Jonava Jewish Cemetery
Given the oldest preserved tombstone is dated 1871, it can be inferred the cemetery was founded no later than the latter half of the 19th century.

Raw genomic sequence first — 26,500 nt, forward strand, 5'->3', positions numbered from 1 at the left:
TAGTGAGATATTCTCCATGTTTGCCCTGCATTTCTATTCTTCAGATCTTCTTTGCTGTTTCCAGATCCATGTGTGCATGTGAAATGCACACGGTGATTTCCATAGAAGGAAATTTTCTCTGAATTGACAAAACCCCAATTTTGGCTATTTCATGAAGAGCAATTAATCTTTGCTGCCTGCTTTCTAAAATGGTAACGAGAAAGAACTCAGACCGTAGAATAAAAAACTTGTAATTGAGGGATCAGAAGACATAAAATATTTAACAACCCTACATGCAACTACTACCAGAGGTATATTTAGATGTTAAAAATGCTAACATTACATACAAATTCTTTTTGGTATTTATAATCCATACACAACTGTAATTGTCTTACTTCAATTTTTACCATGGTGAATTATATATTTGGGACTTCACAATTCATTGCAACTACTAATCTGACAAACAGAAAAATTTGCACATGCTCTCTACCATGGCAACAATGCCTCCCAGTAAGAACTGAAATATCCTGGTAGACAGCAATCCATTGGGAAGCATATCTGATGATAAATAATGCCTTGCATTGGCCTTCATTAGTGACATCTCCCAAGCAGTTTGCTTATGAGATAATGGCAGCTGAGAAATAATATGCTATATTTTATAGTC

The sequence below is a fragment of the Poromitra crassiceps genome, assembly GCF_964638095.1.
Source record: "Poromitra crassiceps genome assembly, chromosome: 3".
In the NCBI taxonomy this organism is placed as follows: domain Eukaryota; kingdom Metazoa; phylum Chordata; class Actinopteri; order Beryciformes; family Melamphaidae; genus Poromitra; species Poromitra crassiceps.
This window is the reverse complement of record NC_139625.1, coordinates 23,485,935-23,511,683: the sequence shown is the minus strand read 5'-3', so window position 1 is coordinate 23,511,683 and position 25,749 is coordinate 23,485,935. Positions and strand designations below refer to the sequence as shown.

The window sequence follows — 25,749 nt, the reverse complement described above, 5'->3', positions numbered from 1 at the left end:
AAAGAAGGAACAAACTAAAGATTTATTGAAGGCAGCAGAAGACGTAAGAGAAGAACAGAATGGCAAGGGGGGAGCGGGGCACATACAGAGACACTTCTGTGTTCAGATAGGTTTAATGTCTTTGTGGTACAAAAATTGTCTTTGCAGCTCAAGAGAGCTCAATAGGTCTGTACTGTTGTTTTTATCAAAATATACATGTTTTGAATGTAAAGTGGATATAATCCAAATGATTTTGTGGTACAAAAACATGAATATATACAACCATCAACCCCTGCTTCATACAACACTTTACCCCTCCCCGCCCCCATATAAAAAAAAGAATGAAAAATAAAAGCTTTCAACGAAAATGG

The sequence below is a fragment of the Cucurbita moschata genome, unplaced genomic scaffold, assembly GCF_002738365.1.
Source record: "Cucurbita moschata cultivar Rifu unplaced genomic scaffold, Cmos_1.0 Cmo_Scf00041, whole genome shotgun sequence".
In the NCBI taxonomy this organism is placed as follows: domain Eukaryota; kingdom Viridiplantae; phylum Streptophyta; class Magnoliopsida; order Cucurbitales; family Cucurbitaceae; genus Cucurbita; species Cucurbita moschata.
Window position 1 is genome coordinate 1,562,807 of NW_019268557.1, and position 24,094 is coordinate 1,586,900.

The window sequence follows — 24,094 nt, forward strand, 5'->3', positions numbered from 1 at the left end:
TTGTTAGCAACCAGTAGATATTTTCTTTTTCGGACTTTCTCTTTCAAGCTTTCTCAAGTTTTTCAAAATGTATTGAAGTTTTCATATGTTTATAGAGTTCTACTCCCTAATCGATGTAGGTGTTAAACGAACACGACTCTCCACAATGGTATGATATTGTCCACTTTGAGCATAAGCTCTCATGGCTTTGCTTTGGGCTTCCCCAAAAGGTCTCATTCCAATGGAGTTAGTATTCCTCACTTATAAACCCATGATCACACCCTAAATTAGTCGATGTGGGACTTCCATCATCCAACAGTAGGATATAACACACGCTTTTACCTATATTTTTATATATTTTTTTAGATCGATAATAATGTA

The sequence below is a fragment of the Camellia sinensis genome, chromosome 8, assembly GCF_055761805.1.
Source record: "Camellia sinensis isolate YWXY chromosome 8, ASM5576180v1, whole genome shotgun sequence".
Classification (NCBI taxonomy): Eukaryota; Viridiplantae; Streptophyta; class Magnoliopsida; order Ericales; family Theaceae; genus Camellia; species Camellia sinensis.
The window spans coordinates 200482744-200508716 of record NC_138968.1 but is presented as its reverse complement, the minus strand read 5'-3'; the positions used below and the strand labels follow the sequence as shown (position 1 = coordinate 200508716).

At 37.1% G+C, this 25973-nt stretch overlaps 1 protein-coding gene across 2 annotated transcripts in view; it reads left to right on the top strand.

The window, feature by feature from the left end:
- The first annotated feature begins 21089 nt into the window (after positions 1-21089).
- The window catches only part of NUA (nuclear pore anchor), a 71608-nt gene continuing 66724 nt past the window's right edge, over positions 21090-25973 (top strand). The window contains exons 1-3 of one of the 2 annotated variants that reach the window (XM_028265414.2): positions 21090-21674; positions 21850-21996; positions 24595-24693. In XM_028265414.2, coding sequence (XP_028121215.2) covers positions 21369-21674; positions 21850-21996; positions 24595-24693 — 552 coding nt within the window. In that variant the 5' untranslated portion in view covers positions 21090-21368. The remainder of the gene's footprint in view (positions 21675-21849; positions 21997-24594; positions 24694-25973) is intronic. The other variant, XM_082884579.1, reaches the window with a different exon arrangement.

Jews likely first settled in Jonava (Pl. Janów, Yid. יאַנעווע) during the second half of the 18th century. In 1775, there were 300 Jews in Skaruliai, a village long considered a part of Jonava. The Jewish population rose to 813 in 1847 and peaked at 3,975, or 80% of the total, in 1897. In 1893, a big fire destroyed two synagogues, one of them Chasidic, and a beit-midrash. The economic situation deteriorated temporarily, and there was a large Jewish emigration to the US and South Africa. The Zionist Association was established in 1898. Thanks to the lumber trade and the railroad, the community soon prospered again. A distinct type of the Jewish workman crystallized in Jonava: physically strong and self-reliant. In 1915, the retreating Russian army expelled the local Jews to central Russia. Unlike in most other places, the local military commander acted fairly towards the Jews. After WWI, in the Independent Lithuanian state, the community life was restored, however the percentage of Jews decreased to 60%-66%. The Jewish People’s Bank (Folksbank) was established in Jonava in 1920, the town also had a branch of the United Credit Union for Jewish Farmers. The community maintained three Jewish primary schools and three libraries. When WWII began in 1939, Jonava absorbed a great number of Jewish refugees from Poland, including an entire yeshiva from the city of Kleck. In 1940, when Lithuania was annexed to the Soviet Union, the Jewish population of Jonava was 3,000, or 60% of the total. On 22 June 1941, the day Germany invaded the Soviet Union, a Lithuanian shoemaker murdered the Jewish deputy mayor of the city with an iron rod. On June 26, immediately after the Germans entered Jonava, all the Jews were ordered to assemble in the city square. The Jews were kneeling with Lithuanian machine-gunners around them when suddenly a bomb landed nearby and everyone fled in panic. During the summer of 1941, 2,108 Jews were shot in the Girele grove. Only a few Jews lived in Jonava after the war. In 1959, the Jewish population was 10.